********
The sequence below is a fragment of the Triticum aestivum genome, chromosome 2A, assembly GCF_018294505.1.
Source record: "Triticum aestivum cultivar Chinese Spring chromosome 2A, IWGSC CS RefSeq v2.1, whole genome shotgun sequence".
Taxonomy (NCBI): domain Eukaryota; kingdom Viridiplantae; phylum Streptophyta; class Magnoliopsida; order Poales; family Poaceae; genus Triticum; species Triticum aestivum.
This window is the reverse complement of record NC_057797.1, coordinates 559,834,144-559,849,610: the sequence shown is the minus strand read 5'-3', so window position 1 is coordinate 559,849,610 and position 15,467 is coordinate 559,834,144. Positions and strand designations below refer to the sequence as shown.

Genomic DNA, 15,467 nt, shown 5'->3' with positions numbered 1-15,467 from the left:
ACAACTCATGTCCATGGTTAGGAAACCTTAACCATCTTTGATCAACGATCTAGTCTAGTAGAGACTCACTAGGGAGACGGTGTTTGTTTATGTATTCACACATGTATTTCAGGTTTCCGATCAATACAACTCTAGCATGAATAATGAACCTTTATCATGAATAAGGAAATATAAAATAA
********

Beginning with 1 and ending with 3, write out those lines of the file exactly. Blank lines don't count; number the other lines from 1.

The sequence below is a fragment of the Triticum aestivum genome, chromosome 2A, assembly GCF_018294505.1.
Source record: "Triticum aestivum cultivar Chinese Spring chromosome 2A, IWGSC CS RefSeq v2.1, whole genome shotgun sequence".
Taxonomy (NCBI): domain Eukaryota; kingdom Viridiplantae; phylum Streptophyta; class Magnoliopsida; order Poales; family Poaceae; genus Triticum; species Triticum aestivum.